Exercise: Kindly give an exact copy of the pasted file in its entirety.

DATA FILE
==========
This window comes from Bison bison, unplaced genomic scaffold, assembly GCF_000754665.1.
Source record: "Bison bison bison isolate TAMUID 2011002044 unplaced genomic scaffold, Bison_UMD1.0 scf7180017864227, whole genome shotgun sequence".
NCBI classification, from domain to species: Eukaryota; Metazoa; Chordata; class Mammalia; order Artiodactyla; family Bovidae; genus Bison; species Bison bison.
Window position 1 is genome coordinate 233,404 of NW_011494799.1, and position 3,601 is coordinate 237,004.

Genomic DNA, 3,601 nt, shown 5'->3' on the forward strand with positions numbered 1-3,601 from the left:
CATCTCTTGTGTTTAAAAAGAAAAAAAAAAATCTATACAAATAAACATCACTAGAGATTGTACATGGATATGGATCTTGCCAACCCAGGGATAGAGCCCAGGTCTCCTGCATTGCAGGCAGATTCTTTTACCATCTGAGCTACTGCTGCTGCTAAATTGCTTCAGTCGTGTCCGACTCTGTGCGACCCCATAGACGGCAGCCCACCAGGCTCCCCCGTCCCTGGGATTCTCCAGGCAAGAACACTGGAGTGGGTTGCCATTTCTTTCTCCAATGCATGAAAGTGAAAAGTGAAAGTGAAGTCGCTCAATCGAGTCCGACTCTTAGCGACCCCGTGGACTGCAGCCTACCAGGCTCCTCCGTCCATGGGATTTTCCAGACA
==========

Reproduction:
This window comes from Bison bison, unplaced genomic scaffold, assembly GCF_000754665.1.
Source record: "Bison bison bison isolate TAMUID 2011002044 unplaced genomic scaffold, Bison_UMD1.0 scf7180017864227, whole genome shotgun sequence".
NCBI classification, from domain to species: Eukaryota; Metazoa; Chordata; class Mammalia; order Artiodactyla; family Bovidae; genus Bison; species Bison bison.
Window position 1 is genome coordinate 233,404 of NW_011494799.1, and position 3,601 is coordinate 237,004.

Genomic DNA, 3,601 nt, shown 5'->3' on the forward strand with positions numbered 1-3,601 from the left:
CATCTCTTGTGTTTAAAAAGAAAAAAAAAAATCTATACAAATAAACATCACTAGAGATTGTACATGGATATGGATCTTGCCAACCCAGGGATAGAGCCCAGGTCTCCTGCATTGCAGGCAGATTCTTTTACCATCTGAGCTACTGCTGCTGCTAAATTGCTTCAGTCGTGTCCGACTCTGTGCGACCCCATAGACGGCAGCCCACCAGGCTCCCCCGTCCCTGGGATTCTCCAGGCAAGAACACTGGAGTGGGTTGCCATTTCTTTCTCCAATGCATGAAAGTGAAAAGTGAAAGTGAAGTCGCTCAATCGAGTCCGACTCTTAGCGACCCCGTGGACTGCAGCCTACCAGGCTCCTCCGTCCATGGGATTTTCCAGACA